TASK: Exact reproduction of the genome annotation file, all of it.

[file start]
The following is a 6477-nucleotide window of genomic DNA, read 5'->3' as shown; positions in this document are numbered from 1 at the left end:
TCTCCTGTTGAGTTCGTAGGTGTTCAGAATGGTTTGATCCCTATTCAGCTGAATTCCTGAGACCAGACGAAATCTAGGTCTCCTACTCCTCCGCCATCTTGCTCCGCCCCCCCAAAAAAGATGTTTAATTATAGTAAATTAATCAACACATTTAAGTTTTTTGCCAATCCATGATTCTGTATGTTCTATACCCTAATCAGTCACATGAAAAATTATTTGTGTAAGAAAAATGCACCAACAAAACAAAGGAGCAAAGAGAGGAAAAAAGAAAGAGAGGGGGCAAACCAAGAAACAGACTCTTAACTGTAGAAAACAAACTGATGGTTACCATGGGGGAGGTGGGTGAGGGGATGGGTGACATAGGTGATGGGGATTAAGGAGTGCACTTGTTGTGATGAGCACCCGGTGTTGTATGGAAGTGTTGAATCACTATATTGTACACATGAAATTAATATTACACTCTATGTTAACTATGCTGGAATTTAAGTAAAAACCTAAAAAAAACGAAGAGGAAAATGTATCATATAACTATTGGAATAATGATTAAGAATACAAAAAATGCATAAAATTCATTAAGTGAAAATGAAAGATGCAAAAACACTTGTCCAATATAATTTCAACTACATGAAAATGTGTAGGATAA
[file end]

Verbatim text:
The following is a 6477-nucleotide window of genomic DNA, read 5'->3' as shown; positions in this document are numbered from 1 at the left end:
TCTCCTGTTGAGTTCGTAGGTGTTCAGAATGGTTTGATCCCTATTCAGCTGAATTCCTGAGACCAGACGAAATCTAGGTCTCCTACTCCTCCGCCATCTTGCTCCGCCCCCCCAAAAAAGATGTTTAATTATAGTAAATTAATCAACACATTTAAGTTTTTTGCCAATCCATGATTCTGTATGTTCTATACCCTAATCAGTCACATGAAAAATTATTTGTGTAAGAAAAATGCACCAACAAAACAAAGGAGCAAAGAGAGGAAAAAAGAAAGAGAGGGGGCAAACCAAGAAACAGACTCTTAACTGTAGAAAACAAACTGATGGTTACCATGGGGGAGGTGGGTGAGGGGATGGGTGACATAGGTGATGGGGATTAAGGAGTGCACTTGTTGTGATGAGCACCCGGTGTTGTATGGAAGTGTTGAATCACTATATTGTACACATGAAATTAATATTACACTCTATGTTAACTATGCTGGAATTTAAGTAAAAACCTAAAAAAAACGAAGAGGAAAATGTATCATATAACTATTGGAATAATGATTAAGAATACAAAAAATGCATAAAATTCATTAAGTGAAAATGAAAGATGCAAAAACACTTGTCCAATATAATTTCAACTACATGAAAATGTGTAGGATAA